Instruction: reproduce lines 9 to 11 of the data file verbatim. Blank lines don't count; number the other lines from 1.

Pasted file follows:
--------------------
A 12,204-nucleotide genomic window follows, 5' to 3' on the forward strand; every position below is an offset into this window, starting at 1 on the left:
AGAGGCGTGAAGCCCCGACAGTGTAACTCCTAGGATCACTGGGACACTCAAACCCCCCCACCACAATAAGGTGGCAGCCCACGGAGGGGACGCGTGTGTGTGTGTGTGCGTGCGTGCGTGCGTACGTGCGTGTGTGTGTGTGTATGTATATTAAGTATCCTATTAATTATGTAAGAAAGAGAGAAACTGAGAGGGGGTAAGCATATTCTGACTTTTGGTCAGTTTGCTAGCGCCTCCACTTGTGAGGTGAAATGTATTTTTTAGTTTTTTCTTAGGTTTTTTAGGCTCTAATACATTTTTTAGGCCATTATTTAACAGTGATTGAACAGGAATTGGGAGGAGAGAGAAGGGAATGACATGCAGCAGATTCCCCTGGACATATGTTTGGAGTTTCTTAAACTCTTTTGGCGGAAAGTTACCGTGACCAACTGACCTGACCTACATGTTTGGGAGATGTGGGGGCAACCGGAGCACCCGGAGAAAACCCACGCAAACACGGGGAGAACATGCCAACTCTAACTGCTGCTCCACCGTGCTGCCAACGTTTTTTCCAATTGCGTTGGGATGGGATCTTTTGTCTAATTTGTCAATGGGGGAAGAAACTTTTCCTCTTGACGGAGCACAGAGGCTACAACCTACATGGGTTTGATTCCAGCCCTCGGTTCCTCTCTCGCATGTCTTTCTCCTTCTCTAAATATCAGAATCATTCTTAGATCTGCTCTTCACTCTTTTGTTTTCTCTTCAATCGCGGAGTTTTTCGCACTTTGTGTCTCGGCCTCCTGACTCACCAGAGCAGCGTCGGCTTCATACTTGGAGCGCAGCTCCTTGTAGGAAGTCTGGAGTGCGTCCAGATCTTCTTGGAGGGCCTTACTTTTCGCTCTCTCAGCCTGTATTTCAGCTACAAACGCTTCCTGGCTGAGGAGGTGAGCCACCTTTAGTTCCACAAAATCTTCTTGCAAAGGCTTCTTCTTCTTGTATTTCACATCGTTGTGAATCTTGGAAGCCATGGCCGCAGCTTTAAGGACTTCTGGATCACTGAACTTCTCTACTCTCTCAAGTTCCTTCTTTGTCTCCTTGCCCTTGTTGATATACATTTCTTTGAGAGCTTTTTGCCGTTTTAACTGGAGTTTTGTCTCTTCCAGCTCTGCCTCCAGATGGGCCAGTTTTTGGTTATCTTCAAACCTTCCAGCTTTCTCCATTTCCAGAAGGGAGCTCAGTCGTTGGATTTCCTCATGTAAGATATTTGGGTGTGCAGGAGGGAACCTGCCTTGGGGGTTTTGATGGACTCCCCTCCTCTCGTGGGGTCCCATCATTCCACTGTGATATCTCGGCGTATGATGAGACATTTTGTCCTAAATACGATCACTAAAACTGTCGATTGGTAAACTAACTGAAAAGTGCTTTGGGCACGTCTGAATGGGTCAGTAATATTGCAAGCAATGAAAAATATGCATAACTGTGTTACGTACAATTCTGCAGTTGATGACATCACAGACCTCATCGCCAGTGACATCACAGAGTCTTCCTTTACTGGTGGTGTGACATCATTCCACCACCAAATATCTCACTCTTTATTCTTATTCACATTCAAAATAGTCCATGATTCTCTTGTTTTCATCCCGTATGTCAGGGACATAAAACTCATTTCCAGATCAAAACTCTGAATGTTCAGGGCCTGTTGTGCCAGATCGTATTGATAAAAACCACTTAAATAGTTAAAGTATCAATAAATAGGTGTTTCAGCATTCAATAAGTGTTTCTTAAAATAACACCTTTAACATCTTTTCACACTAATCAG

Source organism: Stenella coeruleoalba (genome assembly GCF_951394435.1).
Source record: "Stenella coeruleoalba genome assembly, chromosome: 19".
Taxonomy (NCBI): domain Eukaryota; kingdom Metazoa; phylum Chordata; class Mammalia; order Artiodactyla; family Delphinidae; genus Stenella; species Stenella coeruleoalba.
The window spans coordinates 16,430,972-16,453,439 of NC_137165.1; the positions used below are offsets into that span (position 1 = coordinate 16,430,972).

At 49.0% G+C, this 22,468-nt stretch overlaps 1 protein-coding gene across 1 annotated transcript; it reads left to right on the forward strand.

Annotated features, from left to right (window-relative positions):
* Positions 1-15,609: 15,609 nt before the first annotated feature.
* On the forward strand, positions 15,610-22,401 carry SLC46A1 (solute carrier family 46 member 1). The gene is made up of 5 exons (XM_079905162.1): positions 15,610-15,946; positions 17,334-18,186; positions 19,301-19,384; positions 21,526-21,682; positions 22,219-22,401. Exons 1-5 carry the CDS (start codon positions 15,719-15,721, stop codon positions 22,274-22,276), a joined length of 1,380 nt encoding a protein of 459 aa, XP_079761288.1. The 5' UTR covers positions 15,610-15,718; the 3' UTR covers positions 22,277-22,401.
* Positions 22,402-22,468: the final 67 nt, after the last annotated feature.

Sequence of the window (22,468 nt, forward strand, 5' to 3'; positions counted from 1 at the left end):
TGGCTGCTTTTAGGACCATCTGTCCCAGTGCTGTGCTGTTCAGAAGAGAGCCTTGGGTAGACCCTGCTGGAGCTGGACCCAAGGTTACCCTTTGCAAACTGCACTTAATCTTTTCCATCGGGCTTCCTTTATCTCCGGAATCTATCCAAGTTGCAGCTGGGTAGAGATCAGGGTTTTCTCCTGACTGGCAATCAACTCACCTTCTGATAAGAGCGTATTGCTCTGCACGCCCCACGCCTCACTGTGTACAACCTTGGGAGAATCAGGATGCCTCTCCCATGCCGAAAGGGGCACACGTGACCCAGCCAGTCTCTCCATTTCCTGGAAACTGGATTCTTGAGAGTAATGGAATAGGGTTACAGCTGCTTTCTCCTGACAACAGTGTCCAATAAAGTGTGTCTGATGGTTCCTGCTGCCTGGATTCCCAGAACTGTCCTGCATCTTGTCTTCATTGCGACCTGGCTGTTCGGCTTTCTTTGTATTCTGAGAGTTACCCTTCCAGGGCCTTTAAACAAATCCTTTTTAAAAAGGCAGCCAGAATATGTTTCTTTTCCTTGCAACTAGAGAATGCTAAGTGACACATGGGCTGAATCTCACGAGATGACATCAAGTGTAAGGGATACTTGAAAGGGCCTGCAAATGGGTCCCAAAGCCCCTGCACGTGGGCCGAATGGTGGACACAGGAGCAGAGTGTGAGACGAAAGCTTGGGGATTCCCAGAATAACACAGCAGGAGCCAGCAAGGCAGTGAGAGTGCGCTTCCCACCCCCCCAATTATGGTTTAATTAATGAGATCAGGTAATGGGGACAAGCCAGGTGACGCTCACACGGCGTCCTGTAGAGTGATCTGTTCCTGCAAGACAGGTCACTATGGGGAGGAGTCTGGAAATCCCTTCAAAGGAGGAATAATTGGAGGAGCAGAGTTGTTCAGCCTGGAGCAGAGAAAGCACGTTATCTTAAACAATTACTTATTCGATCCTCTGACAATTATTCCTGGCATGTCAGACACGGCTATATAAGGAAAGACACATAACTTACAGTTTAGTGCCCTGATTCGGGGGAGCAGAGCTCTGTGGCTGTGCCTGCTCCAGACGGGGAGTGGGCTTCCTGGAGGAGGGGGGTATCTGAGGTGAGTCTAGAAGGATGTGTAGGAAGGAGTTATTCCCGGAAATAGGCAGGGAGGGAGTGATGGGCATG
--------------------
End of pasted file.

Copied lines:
* Positions 1-15,609: 15,609 nt before the first annotated feature.
* On the forward strand, positions 15,610-22,401 carry SLC46A1 (solute carrier family 46 member 1). The gene is made up of 5 exons (XM_079905162.1): positions 15,610-15,946; positions 17,334-18,186; positions 19,301-19,384; positions 21,526-21,682; positions 22,219-22,401. Exons 1-5 carry the CDS (start codon positions 15,719-15,721, stop codon positions 22,274-22,276), a joined length of 1,380 nt encoding a protein of 459 aa, XP_079761288.1. The 5' UTR covers positions 15,610-15,718; the 3' UTR covers positions 22,277-22,401.
* Positions 22,402-22,468: the final 67 nt, after the last annotated feature.